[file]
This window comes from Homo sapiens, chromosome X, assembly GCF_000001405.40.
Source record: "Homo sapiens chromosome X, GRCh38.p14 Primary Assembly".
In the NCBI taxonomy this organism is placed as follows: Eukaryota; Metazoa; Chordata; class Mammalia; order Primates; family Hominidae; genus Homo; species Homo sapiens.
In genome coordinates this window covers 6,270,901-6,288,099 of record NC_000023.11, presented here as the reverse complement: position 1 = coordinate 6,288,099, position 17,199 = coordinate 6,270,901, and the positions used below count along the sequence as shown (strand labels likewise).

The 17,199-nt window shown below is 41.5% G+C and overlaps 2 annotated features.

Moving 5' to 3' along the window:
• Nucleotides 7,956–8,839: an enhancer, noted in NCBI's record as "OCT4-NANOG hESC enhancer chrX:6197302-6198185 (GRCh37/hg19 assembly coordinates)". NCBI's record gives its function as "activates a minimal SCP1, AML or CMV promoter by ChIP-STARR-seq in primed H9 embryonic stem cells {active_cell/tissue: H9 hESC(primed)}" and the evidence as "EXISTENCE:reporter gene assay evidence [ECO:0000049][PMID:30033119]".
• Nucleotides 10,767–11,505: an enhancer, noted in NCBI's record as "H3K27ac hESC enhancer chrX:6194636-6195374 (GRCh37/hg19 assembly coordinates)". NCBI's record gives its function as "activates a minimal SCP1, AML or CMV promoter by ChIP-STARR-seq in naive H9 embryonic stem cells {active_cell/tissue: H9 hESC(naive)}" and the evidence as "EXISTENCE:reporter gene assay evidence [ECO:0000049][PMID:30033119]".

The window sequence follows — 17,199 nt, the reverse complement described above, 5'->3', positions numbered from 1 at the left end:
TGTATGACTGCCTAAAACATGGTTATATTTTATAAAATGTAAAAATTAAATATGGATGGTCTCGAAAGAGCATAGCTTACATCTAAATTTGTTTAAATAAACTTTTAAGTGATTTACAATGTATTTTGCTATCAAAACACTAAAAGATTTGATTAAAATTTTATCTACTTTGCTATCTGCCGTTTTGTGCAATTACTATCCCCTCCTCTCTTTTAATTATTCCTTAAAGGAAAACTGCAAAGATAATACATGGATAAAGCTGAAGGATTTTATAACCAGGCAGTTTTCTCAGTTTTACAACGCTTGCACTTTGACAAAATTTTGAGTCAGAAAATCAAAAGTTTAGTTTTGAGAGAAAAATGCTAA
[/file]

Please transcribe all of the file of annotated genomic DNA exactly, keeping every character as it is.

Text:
This window comes from Homo sapiens, chromosome X, assembly GCF_000001405.40.
Source record: "Homo sapiens chromosome X, GRCh38.p14 Primary Assembly".
In the NCBI taxonomy this organism is placed as follows: Eukaryota; Metazoa; Chordata; class Mammalia; order Primates; family Hominidae; genus Homo; species Homo sapiens.
In genome coordinates this window covers 6,270,901-6,288,099 of record NC_000023.11, presented here as the reverse complement: position 1 = coordinate 6,288,099, position 17,199 = coordinate 6,270,901, and the positions used below count along the sequence as shown (strand labels likewise).

The 17,199-nt window shown below is 41.5% G+C and overlaps 2 annotated features.

Moving 5' to 3' along the window:
• Nucleotides 7,956–8,839: an enhancer, noted in NCBI's record as "OCT4-NANOG hESC enhancer chrX:6197302-6198185 (GRCh37/hg19 assembly coordinates)". NCBI's record gives its function as "activates a minimal SCP1, AML or CMV promoter by ChIP-STARR-seq in primed H9 embryonic stem cells {active_cell/tissue: H9 hESC(primed)}" and the evidence as "EXISTENCE:reporter gene assay evidence [ECO:0000049][PMID:30033119]".
• Nucleotides 10,767–11,505: an enhancer, noted in NCBI's record as "H3K27ac hESC enhancer chrX:6194636-6195374 (GRCh37/hg19 assembly coordinates)". NCBI's record gives its function as "activates a minimal SCP1, AML or CMV promoter by ChIP-STARR-seq in naive H9 embryonic stem cells {active_cell/tissue: H9 hESC(naive)}" and the evidence as "EXISTENCE:reporter gene assay evidence [ECO:0000049][PMID:30033119]".

The window sequence follows — 17,199 nt, the reverse complement described above, 5'->3', positions numbered from 1 at the left end:
TGTATGACTGCCTAAAACATGGTTATATTTTATAAAATGTAAAAATTAAATATGGATGGTCTCGAAAGAGCATAGCTTACATCTAAATTTGTTTAAATAAACTTTTAAGTGATTTACAATGTATTTTGCTATCAAAACACTAAAAGATTTGATTAAAATTTTATCTACTTTGCTATCTGCCGTTTTGTGCAATTACTATCCCCTCCTCTCTTTTAATTATTCCTTAAAGGAAAACTGCAAAGATAATACATGGATAAAGCTGAAGGATTTTATAACCAGGCAGTTTTCTCAGTTTTACAACGCTTGCACTTTGACAAAATTTTGAGTCAGAAAATCAAAAGTTTAGTTTTGAGAGAAAAATGCTAA